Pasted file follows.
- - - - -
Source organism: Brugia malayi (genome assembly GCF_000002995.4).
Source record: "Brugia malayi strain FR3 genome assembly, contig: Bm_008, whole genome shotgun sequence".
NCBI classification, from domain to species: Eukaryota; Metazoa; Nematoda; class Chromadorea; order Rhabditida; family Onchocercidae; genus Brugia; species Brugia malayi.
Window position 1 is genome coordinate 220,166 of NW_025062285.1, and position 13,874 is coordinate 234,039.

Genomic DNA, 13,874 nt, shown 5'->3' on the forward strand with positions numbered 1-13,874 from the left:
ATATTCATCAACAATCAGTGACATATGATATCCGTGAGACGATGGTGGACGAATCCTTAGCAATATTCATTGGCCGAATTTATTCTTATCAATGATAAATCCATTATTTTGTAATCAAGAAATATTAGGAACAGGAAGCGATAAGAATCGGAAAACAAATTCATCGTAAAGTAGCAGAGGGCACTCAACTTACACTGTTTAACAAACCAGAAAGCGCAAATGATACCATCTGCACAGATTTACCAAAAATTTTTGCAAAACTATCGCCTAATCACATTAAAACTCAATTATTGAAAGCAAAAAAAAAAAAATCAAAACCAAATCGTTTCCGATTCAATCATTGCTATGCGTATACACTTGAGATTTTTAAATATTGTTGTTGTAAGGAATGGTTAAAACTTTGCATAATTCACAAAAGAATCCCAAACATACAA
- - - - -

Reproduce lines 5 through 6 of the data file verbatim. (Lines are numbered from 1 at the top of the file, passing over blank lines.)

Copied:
Genomic DNA, 13,874 nt, shown 5'->3' on the forward strand with positions numbered 1-13,874 from the left:
ATATTCATCAACAATCAGTGACATATGATATCCGTGAGACGATGGTGGACGAATCCTTAGCAATATTCATTGGCCGAATTTATTCTTATCAATGATAAATCCATTATTTTGTAATCAAGAAATATTAGGAACAGGAAGCGATAAGAATCGGAAAACAAATTCATCGTAAAGTAGCAGAGGGCACTCAACTTACACTGTTTAACAAACCAGAAAGCGCAAATGATACCATCTGCACAGATTTACCAAAAATTTTTGCAAAACTATCGCCTAATCACATTAAAACTCAATTATTGAAAGCAAAAAAAAAAAAATCAAAACCAAATCGTTTCCGATTCAATCATTGCTATGCGTATACACTTGAGATTTTTAAATATTGTTGTTGTAAGGAATGGTTAAAACTTTGCATAATTCACAAAAGAATCCCAAACATACAA